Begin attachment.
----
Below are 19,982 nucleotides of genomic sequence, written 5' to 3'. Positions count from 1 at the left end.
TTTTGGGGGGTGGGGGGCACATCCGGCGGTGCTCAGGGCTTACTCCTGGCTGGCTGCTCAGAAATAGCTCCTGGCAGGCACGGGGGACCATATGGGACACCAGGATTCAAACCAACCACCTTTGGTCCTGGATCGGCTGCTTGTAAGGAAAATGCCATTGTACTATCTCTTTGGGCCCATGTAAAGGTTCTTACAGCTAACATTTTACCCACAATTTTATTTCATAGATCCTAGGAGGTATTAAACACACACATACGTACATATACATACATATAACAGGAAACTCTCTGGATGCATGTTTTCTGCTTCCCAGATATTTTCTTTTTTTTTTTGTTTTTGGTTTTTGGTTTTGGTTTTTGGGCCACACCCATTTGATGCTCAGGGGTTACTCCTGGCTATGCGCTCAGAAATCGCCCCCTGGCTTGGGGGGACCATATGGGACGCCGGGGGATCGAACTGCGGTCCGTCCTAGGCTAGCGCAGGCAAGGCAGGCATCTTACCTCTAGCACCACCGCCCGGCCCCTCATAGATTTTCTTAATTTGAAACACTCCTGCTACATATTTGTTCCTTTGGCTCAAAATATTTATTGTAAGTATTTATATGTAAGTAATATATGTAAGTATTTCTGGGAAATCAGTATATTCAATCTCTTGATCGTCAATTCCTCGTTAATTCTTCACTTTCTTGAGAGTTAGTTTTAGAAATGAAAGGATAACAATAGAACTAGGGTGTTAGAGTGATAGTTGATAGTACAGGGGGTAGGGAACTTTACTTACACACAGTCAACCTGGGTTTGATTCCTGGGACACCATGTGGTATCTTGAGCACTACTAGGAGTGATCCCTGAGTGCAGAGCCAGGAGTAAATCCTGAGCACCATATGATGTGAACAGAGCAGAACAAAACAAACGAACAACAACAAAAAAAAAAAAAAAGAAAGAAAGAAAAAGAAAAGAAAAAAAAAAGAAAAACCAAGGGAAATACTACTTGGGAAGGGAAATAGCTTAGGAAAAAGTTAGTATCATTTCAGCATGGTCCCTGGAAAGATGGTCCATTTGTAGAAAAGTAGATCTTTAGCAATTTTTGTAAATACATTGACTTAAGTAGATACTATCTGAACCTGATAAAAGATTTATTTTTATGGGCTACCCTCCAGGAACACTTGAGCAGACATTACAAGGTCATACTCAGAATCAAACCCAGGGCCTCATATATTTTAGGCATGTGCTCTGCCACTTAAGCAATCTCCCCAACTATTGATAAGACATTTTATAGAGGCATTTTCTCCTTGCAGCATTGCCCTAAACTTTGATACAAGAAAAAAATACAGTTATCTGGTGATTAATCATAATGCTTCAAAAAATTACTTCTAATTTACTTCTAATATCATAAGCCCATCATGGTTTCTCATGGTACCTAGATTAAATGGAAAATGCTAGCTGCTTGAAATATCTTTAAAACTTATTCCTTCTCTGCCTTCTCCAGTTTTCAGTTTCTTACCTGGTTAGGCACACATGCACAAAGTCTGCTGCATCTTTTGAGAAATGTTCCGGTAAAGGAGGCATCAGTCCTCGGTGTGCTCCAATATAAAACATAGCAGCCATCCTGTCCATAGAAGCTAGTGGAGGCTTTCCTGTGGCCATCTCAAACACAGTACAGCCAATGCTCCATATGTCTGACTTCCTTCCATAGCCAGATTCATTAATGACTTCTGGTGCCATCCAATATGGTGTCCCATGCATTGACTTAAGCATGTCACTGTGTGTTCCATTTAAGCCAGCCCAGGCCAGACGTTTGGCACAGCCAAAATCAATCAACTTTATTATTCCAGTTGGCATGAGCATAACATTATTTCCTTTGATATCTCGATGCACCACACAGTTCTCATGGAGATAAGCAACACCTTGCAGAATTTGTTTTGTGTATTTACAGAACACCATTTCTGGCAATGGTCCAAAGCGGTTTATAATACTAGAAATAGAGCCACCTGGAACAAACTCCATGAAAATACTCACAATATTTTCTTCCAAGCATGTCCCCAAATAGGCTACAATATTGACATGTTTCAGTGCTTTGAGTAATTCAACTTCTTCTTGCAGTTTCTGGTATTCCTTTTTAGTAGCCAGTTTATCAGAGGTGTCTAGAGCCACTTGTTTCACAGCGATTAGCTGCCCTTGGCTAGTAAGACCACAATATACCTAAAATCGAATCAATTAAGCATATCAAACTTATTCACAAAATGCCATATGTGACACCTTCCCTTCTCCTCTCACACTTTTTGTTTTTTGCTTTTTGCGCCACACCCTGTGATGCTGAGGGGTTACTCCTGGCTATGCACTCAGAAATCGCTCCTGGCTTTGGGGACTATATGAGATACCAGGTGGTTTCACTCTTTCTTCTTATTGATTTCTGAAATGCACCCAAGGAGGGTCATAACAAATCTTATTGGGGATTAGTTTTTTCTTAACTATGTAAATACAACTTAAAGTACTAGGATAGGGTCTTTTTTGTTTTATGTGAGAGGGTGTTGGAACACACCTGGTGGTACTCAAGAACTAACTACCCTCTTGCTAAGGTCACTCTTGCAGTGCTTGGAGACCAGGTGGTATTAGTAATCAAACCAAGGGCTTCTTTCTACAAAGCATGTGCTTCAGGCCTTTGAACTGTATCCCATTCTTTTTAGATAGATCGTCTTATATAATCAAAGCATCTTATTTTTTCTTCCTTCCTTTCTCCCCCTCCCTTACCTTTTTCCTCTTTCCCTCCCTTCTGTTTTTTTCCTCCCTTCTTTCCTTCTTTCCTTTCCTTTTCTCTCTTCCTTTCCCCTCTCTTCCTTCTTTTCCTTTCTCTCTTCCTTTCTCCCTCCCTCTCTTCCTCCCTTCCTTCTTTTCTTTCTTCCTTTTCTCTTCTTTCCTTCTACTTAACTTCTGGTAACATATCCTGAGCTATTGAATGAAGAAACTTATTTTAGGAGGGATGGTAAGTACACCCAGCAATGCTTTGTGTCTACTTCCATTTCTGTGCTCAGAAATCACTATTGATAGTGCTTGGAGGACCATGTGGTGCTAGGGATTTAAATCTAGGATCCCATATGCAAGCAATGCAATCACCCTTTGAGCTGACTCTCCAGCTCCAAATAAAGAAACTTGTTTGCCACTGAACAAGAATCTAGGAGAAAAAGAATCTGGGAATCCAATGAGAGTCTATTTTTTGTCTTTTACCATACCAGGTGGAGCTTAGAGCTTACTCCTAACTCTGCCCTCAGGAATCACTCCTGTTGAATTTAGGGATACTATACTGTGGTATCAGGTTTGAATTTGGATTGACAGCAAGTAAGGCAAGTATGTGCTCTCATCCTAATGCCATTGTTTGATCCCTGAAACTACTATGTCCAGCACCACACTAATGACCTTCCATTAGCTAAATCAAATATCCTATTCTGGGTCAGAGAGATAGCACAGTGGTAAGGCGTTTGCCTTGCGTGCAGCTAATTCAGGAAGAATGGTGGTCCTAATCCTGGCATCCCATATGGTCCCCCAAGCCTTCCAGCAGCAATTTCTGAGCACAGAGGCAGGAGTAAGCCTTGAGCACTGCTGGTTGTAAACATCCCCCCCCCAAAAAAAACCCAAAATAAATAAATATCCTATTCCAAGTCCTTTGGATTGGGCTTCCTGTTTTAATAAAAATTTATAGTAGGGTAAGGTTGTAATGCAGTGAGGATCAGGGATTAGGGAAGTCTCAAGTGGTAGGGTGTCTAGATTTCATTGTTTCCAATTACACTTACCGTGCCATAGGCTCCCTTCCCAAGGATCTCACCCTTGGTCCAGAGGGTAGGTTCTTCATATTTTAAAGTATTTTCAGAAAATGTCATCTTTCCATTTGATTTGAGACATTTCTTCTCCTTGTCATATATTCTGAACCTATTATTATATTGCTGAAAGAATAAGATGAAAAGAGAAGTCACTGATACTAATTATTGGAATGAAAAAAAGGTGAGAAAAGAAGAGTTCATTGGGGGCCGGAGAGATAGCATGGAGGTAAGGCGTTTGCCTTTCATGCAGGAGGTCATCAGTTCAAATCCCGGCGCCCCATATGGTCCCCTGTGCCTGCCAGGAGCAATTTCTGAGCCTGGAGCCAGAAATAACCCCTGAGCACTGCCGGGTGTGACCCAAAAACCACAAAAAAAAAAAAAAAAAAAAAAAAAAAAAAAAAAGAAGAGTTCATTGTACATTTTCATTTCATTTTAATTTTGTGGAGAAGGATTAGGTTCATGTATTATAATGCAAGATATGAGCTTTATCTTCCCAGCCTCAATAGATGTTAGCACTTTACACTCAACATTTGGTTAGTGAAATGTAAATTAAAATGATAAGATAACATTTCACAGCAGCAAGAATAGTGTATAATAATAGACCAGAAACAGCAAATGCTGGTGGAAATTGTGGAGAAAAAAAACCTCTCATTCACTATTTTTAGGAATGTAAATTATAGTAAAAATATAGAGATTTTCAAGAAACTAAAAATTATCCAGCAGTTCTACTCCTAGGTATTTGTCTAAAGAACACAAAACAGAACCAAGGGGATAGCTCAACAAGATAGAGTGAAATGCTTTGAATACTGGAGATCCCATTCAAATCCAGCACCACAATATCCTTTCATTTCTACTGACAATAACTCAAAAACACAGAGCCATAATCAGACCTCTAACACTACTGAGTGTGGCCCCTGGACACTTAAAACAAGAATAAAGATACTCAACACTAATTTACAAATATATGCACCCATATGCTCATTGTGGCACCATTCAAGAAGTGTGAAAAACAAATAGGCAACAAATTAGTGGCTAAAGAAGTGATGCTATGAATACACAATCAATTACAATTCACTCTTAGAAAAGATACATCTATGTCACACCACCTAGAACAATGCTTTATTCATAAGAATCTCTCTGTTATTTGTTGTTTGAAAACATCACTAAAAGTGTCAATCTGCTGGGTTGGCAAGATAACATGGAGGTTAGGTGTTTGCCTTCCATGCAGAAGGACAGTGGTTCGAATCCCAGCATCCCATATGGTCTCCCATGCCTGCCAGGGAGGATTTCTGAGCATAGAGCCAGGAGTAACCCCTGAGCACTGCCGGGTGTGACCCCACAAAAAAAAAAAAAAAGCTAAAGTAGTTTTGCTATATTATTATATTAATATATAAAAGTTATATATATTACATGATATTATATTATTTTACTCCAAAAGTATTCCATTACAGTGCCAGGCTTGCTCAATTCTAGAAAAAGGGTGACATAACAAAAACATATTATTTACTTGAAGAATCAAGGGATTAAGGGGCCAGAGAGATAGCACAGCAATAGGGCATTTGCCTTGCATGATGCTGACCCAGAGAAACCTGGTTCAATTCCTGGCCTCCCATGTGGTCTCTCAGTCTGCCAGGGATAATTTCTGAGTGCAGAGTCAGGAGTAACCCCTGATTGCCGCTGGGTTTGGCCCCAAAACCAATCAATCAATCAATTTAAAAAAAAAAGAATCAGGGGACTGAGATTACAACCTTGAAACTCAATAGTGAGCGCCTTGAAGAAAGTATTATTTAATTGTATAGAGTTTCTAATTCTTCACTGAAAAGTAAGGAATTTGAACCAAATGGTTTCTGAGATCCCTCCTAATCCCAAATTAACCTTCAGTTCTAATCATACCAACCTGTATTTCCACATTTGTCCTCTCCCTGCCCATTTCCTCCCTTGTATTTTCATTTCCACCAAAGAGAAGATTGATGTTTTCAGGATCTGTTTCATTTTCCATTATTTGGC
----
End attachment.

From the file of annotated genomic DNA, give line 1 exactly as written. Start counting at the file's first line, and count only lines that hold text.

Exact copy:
Below are 19,982 nucleotides of genomic sequence, written 5' to 3'. Positions count from 1 at the left end.